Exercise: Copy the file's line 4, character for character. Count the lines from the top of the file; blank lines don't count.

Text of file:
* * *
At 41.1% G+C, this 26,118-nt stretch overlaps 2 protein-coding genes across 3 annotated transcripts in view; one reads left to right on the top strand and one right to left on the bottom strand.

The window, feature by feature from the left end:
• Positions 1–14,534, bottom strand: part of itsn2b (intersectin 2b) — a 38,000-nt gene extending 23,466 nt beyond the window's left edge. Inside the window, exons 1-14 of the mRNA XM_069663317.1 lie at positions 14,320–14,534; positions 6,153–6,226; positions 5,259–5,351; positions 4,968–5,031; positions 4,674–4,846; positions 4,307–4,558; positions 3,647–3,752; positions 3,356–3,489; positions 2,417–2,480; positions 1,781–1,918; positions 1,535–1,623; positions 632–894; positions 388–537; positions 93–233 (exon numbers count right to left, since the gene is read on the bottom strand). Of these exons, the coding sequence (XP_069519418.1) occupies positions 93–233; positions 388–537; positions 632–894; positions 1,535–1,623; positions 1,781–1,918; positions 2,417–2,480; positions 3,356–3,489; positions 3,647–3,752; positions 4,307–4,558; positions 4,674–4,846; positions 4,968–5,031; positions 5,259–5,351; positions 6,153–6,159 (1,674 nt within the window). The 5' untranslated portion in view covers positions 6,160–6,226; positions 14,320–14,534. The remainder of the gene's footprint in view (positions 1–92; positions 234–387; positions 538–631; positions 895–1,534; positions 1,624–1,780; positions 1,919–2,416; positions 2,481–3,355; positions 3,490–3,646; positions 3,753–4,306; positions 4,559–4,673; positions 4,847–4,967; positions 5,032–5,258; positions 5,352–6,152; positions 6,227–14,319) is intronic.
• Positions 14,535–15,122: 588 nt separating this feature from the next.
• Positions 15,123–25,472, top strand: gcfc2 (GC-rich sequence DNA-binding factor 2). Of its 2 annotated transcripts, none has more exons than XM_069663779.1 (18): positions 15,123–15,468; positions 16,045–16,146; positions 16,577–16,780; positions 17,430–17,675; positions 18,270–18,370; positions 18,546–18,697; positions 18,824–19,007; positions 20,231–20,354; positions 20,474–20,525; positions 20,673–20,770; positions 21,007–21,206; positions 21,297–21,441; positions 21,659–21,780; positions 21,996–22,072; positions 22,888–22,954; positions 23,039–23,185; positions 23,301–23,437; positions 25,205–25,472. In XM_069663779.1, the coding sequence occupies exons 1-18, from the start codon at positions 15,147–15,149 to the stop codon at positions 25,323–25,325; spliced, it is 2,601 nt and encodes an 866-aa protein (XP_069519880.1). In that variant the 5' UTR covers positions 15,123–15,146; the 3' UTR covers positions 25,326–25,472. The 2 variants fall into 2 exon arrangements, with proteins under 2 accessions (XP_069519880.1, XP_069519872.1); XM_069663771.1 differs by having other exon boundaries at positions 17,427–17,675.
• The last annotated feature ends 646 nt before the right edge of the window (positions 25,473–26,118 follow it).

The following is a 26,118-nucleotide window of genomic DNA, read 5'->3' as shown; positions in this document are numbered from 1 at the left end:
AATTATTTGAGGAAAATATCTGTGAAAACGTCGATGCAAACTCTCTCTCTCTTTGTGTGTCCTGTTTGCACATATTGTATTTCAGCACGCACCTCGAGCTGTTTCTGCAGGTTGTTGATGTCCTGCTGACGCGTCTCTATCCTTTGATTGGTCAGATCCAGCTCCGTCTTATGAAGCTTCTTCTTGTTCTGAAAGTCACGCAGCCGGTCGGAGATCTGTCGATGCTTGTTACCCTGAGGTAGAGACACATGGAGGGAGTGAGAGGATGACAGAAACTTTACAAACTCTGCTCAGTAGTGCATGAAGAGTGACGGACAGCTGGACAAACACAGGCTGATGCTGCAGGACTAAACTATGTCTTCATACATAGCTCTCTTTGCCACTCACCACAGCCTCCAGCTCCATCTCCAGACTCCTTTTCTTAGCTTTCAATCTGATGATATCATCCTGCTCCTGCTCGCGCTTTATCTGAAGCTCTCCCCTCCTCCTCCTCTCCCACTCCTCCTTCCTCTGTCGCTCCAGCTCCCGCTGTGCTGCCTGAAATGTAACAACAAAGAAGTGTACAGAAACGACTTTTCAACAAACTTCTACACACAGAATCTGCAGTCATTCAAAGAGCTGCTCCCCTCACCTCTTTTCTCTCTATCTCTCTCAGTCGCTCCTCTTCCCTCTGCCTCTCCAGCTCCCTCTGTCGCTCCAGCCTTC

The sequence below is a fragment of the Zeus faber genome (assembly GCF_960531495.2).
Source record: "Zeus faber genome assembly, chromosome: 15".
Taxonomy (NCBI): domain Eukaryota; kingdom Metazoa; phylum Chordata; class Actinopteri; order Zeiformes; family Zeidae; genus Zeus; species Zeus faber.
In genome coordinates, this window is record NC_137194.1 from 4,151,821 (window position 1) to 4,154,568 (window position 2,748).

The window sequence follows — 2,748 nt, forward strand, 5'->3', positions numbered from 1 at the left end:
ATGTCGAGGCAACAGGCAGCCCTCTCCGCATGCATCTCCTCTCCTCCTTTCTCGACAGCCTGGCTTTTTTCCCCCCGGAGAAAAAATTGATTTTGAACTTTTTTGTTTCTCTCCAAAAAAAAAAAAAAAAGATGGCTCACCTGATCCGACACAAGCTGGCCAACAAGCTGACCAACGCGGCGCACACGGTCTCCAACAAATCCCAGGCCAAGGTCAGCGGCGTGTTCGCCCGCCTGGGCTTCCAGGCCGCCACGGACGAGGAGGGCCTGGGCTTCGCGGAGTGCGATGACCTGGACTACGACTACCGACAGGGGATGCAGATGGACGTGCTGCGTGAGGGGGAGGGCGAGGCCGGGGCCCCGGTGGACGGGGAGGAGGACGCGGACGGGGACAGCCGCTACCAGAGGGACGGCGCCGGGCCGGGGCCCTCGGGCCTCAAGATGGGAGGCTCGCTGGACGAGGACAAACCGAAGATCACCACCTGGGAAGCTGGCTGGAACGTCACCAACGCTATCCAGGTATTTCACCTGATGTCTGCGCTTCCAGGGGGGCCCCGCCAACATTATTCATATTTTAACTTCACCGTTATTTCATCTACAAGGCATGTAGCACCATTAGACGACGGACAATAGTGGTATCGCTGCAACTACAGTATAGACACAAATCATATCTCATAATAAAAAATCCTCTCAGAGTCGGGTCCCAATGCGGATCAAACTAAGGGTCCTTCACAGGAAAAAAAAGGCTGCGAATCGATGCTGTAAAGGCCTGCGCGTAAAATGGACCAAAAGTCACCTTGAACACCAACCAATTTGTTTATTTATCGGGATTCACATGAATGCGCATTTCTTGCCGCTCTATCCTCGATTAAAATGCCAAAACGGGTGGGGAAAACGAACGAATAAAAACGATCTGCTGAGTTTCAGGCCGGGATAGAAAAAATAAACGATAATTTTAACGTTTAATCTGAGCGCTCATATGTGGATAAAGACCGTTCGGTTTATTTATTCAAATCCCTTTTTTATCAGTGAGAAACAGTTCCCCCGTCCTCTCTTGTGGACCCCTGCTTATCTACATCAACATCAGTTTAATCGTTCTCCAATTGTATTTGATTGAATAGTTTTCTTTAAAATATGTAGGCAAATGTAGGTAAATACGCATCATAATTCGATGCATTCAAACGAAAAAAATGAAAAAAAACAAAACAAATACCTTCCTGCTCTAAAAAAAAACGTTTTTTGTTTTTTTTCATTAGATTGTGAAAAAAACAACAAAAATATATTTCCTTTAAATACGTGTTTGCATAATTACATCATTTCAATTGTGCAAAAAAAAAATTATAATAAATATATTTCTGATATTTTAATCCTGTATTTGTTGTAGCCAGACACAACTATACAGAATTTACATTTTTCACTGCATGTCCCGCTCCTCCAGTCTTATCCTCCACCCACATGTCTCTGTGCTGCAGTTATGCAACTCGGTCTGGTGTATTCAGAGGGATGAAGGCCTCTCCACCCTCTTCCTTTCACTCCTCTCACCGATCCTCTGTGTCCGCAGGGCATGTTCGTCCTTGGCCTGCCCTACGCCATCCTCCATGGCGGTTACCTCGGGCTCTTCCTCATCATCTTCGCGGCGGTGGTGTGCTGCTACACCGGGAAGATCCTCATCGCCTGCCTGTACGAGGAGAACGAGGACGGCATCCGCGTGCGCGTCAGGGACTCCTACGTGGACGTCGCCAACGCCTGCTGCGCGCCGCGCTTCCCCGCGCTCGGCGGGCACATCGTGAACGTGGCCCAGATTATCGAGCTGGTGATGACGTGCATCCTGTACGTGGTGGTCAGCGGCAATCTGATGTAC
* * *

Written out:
• Positions 14,535–15,122: 588 nt separating this feature from the next.